149/80 ± 21/10e

BMI (kg/m2)

25.03 ± 3.22

25.49 ± 3.28

26.30 ± 3.43

24.78 ± 2.87e

25.32 ± 3.04e

26.30 ± 3.29e

Waist circumference (cm)

87.86 ± 8.84

90.99 ± 10.03

94.82 ± 9.65

95.60 ± 9.86

86.38 ± 8.55e

89.54 ± 9.85e

94.62 ± 9.26e

95.60 ± 9.86e

aIndividuals using lipid-lowering medication removed (n = 166)

bIndividuals using glucose-lowering medication removed (n = 196)

cFasting insulin (μU/ml)/[fasting glucose (mmol/l) − 3.5] (to convert serum insulin in pmol/l to μU/ml, divide the value by 6.945)

dIndividuals using antihypertensive medication removed (n = 466)

eCharacteristics of a subsample participating in all four surveys (n = 839)

USF1 haplotypes and minor allele frequencies

The minor alleles of the three SNPs analysed tagged the three common haplotypes of USF1. In PHASE haplotype estimations, other haplotypes than these three were each seen only in two participants (0.3%; ESM Table 1). Further, the haplotype estimation probabilities for the three common haplotypes were 1.00 for each participant. We therefore concluded that the SNP allele carrierships corresponded nearly perfectly to carriership of the haplotype tagged by the SNP, and separate haplotype analyses were thus excluded from the study. All the SNPs had a minor allele frequency (minor allele frequency) of >0.29 (Table 3) and were in Hardy–Weinberg equilibrium at the p > 0.05 level (data not shown). To estimate the possible bias caused by late DNA sampling, we compared minor allele frequencies in the whole ULSAM cohort (alive at the 70 year survey), in paraffin-embedded tissue (representing those who died before the 70 year survey) and in 98 Swedish blood donors (representing the general Swedish population). No significant differences in allele frequencies were observed (ESM Table 3).
Table 3

Minor allele frequencies among the metabolic syndrome (metabolic syndrome) group and the healthy controls (free of metabolic syndrome and CVD)





Significance levela

Metabolic syndrome, ATPIII, 70 years (n = 384)





Metabolic syndrome, IDF, 70 years (n = 435)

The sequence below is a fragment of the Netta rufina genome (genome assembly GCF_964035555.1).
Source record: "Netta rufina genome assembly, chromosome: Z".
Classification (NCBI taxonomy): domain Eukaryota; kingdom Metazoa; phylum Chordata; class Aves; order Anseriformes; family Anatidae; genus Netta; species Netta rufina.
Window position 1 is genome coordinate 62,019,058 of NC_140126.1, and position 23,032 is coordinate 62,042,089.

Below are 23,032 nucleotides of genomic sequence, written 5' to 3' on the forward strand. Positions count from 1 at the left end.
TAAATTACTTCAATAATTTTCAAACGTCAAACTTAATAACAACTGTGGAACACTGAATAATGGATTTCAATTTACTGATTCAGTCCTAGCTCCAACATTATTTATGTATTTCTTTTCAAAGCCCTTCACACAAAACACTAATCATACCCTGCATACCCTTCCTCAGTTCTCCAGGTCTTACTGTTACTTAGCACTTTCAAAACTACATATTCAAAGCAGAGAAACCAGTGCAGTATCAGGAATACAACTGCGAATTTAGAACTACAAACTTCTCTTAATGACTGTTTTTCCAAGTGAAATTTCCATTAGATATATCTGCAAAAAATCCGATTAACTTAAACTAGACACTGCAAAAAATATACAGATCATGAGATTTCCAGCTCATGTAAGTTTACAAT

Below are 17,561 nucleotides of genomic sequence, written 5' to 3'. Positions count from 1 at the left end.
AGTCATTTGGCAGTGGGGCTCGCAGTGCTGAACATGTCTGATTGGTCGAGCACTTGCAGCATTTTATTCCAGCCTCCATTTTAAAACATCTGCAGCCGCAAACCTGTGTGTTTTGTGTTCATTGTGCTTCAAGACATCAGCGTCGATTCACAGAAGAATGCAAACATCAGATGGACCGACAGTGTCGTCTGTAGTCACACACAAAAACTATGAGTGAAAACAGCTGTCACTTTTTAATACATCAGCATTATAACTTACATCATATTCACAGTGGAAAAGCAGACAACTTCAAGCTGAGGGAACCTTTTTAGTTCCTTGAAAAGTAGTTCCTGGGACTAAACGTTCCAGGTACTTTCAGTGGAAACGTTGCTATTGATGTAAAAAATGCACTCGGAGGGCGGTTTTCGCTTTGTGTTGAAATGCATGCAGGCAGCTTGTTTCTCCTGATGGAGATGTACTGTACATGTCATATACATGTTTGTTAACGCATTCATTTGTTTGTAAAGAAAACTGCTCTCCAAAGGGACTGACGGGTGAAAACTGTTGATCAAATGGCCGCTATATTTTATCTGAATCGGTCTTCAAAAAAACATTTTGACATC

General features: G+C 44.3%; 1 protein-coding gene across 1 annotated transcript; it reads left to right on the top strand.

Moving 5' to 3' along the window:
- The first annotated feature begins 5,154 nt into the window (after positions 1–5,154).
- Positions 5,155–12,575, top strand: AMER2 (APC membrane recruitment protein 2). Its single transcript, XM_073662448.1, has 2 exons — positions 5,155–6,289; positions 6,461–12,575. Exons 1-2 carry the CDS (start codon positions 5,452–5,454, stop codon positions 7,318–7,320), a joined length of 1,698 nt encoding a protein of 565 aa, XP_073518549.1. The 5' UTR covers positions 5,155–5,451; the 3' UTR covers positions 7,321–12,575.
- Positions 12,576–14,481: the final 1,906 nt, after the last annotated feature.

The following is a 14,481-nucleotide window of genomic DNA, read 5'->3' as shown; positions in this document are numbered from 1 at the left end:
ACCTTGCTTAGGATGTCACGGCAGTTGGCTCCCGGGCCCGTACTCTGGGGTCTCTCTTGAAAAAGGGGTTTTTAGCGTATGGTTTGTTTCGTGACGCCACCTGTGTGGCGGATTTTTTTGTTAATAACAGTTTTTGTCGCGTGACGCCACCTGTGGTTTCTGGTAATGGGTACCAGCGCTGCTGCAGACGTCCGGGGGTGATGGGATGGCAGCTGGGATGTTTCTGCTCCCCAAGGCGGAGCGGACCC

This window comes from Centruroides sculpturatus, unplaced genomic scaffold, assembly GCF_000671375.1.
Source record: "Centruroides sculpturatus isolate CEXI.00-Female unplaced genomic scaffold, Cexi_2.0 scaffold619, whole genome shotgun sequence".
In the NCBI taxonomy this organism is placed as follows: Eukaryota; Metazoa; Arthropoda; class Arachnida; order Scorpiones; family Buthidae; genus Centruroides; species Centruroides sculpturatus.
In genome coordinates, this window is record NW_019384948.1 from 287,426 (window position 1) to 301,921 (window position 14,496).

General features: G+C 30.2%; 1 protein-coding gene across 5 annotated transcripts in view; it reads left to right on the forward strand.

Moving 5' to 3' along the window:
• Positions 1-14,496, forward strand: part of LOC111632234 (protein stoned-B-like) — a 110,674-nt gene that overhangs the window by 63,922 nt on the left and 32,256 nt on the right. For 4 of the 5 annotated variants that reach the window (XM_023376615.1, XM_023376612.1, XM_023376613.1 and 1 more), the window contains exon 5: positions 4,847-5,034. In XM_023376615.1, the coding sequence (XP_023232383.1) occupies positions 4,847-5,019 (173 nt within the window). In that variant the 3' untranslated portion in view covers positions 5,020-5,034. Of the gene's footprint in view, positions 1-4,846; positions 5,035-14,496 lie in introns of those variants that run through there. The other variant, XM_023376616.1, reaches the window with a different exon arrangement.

Metabolic syndrome, EGIR, 70 years (n = 269)





Metabolic syndrome, WHO, 70 years (n = 413)





Metabolic syndrome, ATPIII, lifelong (n = 969)b





Metabolic syndrome, IDF, lifelong (n = 905)b





Healthy controls (n = 998)





aMultiple testing corrected significance level for χ 2 test for allelic difference between cases and the controls

bLifelong: metabolic syndrome diagnosed at one or more surveys

c p < 0.05, d p < 0.01, e p < 0.001 for difference in minor allele frequencies between metabolic syndrome group and healthy controls

Association of SNPs with metabolic syndrome and cardiovascular disease

The minor allele of the SNP rs2774279 was significantly less common in participants with metabolic syndrome than in the healthy controls free of metabolic syndrome and CVD (Table 3). This trend was consistent among the ATPIII, IDF and WHO definitions of metabolic syndrome, but not the EGIR definition (Table 3). A suggestive association of the metabolic syndrome with the SNP rs2073658 was seen: the minor allele of rs2073658 was more common in the metabolic syndrome groups defined with the IDF definition at 70 years than in the healthy controls (p < 0.05; Table 3). None of the SNPs showed a direct association with CVD when allele frequencies were compared between cases and controls or in the Cox proportional hazards model (data not shown). The results were similar when analysing only the DNA samples extracted from whole blood (n = 1,150).

Association of the SNPs with metabolic syndrome components

Longitudinal measurements within individuals were assessed in longitudinal linear analyses performed in four separate groups: the whole study cohort; CVD patients; individuals with metabolic syndrome; and healthy controls free of CVD and metabolic syndrome. To detect the direction of change in longitudinal variables, we calculated mean values of metabolic syndrome components at different ages, following the same data division at each age.